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Proposed bill could make union organizing easier

Posted December 11, 2008

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— As workers at the Smithfield Foods Inc. hog-processing plant in Bladen County on Thursday completed one of the most contentious union votes ever in North Carolina, pending federal legislation could make future votes unnecessary.

The Employee Free Choice Act, which passed the U.S. House last year but has been bogged down in the Senate ever since, would amend federal labor laws to allow for greater use of "card checks" to form unions. Under the proposal, the National Labor Relations Board would have to certify a union without ordering a secret-ballot election if a majority of the workers in a plant signed authorization cards.

President-elect Barack Obama supports the legislation, but critics say the bill would make it harder for workers to reject a union.

"This (bill) will be bad for North Carolina's economy. This will cost North Carolina jobs. This will raise the cost of doing business," said Sherry Melton, spokeswoman for the North Carolina Chamber.

State business leaders are worried about opening the door for more unions, especially as the economy crumbles, Melton said.

"What we hear most often is North Carolina's low unionization rate and talented labor pool are two of the main reasons (companies locate and expand) here," she said.

North Carolina is one of the least unionized states in the country, with close to 97 percent of workers lacking union representation. As a so-called "right-to-work state," even when a business is unionized, employees aren't required to join.

"This is a 'right-to-work-for-less' state," said James Andrews, president of the state chapter of the AFL-CIO. "We are in this (national economic) mess because of the mentality of the free market run wild – businesses do whatever you want to satisfy business."

Workers need unions more than ever in the tough economy, Andrews said.

"It is a way to protect the middle class and get folks and workers that want to bargain to the bargaining table and begin to move wages – stagnant wages – up again," he said.

Chuck Wright, who runs a property maintenance company with 70 employees, said that he treats his workers fairly because it's good business, not because a union forces his hand.

"I will not run a business for one minute while it's unionized." Wright said. "I don't know what they say about 'the man' back there (among employees). I may not like to know; maybe a good thing I don't know. But I do know our guys stay with us a long time."

11 Comments

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  • SANDHILL Dec 12, 2008

    Some people, especially union supporters fail to understand that stagnant wages are better than no wages at all.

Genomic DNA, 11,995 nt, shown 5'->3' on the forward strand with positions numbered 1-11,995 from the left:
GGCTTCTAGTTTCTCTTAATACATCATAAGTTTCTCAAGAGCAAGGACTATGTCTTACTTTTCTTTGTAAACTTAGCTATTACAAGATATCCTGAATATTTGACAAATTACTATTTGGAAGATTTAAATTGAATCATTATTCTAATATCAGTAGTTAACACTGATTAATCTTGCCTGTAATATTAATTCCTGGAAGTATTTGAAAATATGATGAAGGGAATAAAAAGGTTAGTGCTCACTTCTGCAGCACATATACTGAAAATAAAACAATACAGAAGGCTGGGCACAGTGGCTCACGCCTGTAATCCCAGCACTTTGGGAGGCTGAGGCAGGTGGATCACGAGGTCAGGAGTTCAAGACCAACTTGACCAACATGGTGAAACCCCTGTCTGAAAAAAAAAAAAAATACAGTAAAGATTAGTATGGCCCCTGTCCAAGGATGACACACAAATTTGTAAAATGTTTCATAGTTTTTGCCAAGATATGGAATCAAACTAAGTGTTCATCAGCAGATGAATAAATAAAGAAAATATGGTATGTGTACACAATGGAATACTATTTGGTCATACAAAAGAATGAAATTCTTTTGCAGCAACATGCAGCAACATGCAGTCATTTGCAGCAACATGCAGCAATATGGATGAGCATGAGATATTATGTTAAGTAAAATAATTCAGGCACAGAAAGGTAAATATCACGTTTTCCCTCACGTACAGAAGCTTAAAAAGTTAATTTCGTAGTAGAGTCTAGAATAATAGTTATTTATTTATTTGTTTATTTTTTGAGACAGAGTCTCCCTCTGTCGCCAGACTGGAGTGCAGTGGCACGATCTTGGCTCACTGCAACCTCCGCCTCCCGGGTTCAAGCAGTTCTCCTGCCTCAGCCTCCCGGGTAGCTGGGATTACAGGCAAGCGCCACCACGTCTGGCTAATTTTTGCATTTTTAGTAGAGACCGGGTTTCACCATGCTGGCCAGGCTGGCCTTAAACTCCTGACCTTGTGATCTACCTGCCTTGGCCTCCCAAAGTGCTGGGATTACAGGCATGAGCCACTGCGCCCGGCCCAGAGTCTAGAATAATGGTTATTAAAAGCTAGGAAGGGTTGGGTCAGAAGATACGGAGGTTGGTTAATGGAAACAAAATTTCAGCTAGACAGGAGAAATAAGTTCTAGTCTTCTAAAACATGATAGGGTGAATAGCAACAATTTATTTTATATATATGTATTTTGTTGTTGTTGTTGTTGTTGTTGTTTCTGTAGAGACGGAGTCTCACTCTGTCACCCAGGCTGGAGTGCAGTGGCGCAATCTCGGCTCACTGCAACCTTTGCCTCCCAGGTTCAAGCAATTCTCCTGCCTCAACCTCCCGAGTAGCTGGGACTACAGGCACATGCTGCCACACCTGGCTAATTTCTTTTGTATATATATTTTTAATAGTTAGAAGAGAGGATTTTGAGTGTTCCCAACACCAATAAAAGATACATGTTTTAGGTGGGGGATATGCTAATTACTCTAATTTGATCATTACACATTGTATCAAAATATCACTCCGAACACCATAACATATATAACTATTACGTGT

• whatusay Dec 12, 2008

    Look what unions have done to the state of Illinois. I believe employees should be "required" to vote every 4 years whether they want to keep the union, or kick it out. Majority wins. Not the once a company is unionized always unionized, as it is now.

  • White Eagle Dec 12, 2008

    At a low paying summer factory job I had while in college I was forced to join a union. While I had to immediately start paying union dues I was informed that I needed to work for 3 months before I would be eligible for any union benefits. Problem was, the job was for just short of 3 months but I still had to pay dues. When I pointed out that I was paying dues from my meager salary but getting nothing in return to the union rep, he just smiled. Initially I refused to join and the union threatened a wildcat strike to force me to join. My employer was sympathetic to my plight and offered an immediate pay increase to cover the cost of my dues.

    Unions can be useful when employers take advantage of the workers but at the same time, unions should have to be recertified every few years by the employees.

  • SANDHILL Dec 11, 2008

    This would be just what we need to change this recession to a real depression. If it passed just watch what little manufacturing we have left depart for cheap labor elsewhere.

  • 1Moms_View Dec 11, 2008

    The last thing we need here is a union like this.

  • whatelseisnew Dec 11, 2008

    The dems in congress will do their best to pass this trash. The unions is one of their owners. Why do you think they are pushing to give the auto companies money. It is a piece of the payoff to their union pals. But hey those unions are really helping Ford GM and Chrysler, aren't they?

  • DrJ Dec 11, 2008

    I love the part about how unions will make it easier to drive up "stagnant" wages for employees during tough economic times. Uh, why do you think those wages are stagnant???

    Unions once served a useful function in some areas. But with so many laws in place now, and other safeguards available, like the press and the internet, they are no longer anything but extortion rings.

  • mjeffrey Dec 11, 2008

    dcatz,
    I would argue that article I, section 8 DOES give them the authority to do this with businesses, so long that that business conducts business across state lines, that being interstate commerce. If business does only conduct its business in one state, then Congress would not have the authority, but it todays world, many businesses in some way conduct business across state lines, that being either buying from suppliers in other states or shipping goods across state lines to other customers.

  • TruthBKnown Banned Again02 Dec 11, 2008

    This is what you get when democrats are in power.

  • DeathRow-IFeelYourPain-NOT Dec 11, 2008

    I would imagine this bill doesn't have a chance to be approved. If it does, I have extremely over-estimated the common sense in the bulk of our elected officials.

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